Problems with the Laws of Physics

Thanks, Webmonk and others, for pointing out the howler in that article that alleges that scientific observation might destroy the universe: The scientist was quoted as denying that we was referring to causality, but the reporter ignored his own source and went on to assert causality all through the story! (Why didn’t I notice that?) Still, the truth remains that science is becoming far less materialistic, common-sensical, and reductionistic than it used to be.

Frank Sonnek points out a better article that illustrates that point, how the very concept of a scientific law is up for grabs. The writer says that the very notion that there are laws that govern nature derives from Christianity, which gave birth to modern science. He also gets tangled up himself, saying that we must not allow ourselves to invoke a divine providence, that we have to find a solution from within the system, even though that is proving impossible!

Destroying the Universe through Scientific Observation

According to Quantum mechanics, observing a system changes it. Now scientists are worried that by observing “dark energy,” we may have shortened the lifespan of the universe.

Please read that linked article. And contemplate this sentence:

Some mathematical theories suggest that, in the very beginning, there was a void that possessed energy but was devoid of substance. Then the void changed, converting energy into the hot matter of the big bang.

Sound familiar? But what is most striking in this article is how contemporary science is no longer working with conventional logical categories, how it has become as mystical and as unbounded as any theology. It is also quite culture-bound: Postmodernists do believe “we create our own reality,” so why should we not be able to deconstruct reality through our perception? This may also herald the rise of a new worldview, with affinities to Hinduism, a new monism of mind and matter. But these scientists think intelligent design is beyond the pale.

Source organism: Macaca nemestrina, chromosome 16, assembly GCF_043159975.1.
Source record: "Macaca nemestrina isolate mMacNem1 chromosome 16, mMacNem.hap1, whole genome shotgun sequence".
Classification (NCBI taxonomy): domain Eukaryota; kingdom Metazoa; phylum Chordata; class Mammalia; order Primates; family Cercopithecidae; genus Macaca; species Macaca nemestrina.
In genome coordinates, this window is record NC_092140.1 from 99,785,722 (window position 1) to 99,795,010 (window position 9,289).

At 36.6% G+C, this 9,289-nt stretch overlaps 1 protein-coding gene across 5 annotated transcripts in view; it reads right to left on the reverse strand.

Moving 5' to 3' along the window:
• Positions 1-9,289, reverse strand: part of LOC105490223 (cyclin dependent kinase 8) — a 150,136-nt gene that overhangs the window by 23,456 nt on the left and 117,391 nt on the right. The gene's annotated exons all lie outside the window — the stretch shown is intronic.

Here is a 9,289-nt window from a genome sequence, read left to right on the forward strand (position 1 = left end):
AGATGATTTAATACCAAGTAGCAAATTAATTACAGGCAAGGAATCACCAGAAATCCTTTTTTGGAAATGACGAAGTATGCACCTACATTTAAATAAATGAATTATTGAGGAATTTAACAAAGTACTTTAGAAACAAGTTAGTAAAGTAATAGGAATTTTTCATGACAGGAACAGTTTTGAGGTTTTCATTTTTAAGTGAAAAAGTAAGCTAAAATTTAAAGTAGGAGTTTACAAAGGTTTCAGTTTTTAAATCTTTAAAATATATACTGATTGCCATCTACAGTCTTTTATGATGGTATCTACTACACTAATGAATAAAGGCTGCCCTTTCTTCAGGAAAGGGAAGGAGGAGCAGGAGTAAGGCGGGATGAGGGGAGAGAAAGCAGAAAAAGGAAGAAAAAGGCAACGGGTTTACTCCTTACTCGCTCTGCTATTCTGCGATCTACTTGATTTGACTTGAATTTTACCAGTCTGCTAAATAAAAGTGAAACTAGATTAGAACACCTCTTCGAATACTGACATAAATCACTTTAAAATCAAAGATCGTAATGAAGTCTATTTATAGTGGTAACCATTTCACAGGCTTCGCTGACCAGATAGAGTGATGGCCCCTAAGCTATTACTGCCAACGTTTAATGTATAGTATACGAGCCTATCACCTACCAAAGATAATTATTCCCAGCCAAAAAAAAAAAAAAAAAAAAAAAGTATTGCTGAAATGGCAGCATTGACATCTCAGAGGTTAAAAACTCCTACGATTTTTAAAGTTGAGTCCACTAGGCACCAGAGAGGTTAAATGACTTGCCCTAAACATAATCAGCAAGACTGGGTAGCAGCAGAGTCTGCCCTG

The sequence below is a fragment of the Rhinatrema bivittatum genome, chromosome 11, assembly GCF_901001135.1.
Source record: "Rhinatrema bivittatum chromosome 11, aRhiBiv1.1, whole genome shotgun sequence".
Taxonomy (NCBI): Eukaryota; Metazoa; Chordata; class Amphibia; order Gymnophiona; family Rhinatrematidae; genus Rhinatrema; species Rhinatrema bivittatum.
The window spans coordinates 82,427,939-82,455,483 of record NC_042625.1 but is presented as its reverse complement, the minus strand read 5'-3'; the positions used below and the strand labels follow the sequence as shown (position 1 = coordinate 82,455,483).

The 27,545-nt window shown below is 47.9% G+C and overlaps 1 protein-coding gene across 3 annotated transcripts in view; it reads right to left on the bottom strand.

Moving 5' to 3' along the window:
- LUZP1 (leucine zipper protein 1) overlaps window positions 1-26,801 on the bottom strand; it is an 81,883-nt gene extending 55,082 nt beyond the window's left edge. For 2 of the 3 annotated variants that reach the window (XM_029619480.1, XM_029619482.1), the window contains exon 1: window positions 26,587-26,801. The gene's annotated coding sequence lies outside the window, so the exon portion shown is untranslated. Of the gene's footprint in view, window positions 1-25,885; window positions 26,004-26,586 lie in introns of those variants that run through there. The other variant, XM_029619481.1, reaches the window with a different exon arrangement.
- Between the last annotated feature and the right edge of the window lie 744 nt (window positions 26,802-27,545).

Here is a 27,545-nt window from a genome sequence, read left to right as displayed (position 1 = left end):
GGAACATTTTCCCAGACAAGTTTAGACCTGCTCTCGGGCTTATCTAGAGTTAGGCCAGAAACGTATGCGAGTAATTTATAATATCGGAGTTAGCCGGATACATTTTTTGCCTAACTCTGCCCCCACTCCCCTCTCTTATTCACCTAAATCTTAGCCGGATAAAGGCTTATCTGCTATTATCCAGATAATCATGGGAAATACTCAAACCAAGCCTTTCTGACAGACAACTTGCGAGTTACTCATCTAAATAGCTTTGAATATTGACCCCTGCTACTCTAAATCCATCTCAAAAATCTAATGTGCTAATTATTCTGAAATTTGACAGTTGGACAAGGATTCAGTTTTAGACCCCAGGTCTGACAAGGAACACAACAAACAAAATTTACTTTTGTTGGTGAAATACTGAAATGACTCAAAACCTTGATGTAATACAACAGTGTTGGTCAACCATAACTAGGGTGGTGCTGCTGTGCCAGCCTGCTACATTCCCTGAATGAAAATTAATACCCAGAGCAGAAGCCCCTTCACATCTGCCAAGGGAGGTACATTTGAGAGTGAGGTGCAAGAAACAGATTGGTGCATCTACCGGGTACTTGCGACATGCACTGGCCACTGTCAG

End of the Stem Cell Debate

The “Washington Post” had a startling front-page headline this morning: Advance May End Stem Cell Debate. Two mainline scientific journals have published breakthrough and now accepted findings showing how ordinary skin cells can be turned back into stem cells. No embryos or human eggs are harmed in the making of these stem cells.

Says one scientist, “This is a tremendous scientific milestone, the biological equivalent to the Wright brothers’ first airplane.” Credit–and a future Nobel Prize–goes to James Thompson, a professor at the University of Wisconsin-Madison.

I predict that Pro-deathers will STILL call for the “harvesting” of developing infants. They have been using the prospect of commodifying, industrializing, and desacralizing human life for this noble humanitarian cause to give moral legitimacy to abortion. They will find a way to continue that line of propaganda.

Meanwhile, this breakthrough, which eventually will save untold numbers of lives, is something else to be thankful for!